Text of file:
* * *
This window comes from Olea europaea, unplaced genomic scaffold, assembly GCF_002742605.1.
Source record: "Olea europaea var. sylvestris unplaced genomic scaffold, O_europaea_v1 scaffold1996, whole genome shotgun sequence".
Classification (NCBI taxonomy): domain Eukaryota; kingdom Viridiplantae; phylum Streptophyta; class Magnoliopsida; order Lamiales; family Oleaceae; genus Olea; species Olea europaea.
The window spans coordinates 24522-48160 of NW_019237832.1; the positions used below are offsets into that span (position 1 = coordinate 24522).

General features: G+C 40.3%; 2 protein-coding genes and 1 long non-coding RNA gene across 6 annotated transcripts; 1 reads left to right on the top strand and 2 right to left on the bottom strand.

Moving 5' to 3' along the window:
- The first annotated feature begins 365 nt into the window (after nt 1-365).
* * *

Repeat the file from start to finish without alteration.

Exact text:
This window comes from Olea europaea, unplaced genomic scaffold, assembly GCF_002742605.1.
Source record: "Olea europaea var. sylvestris unplaced genomic scaffold, O_europaea_v1 scaffold1996, whole genome shotgun sequence".
Classification (NCBI taxonomy): domain Eukaryota; kingdom Viridiplantae; phylum Streptophyta; class Magnoliopsida; order Lamiales; family Oleaceae; genus Olea; species Olea europaea.
The window spans coordinates 24522-48160 of NW_019237832.1; the positions used below are offsets into that span (position 1 = coordinate 24522).

General features: G+C 40.3%; 2 protein-coding genes and 1 long non-coding RNA gene across 6 annotated transcripts; 1 reads left to right on the top strand and 2 right to left on the bottom strand.

Moving 5' to 3' along the window:
- The first annotated feature begins 365 nt into the window (after nt 1-365).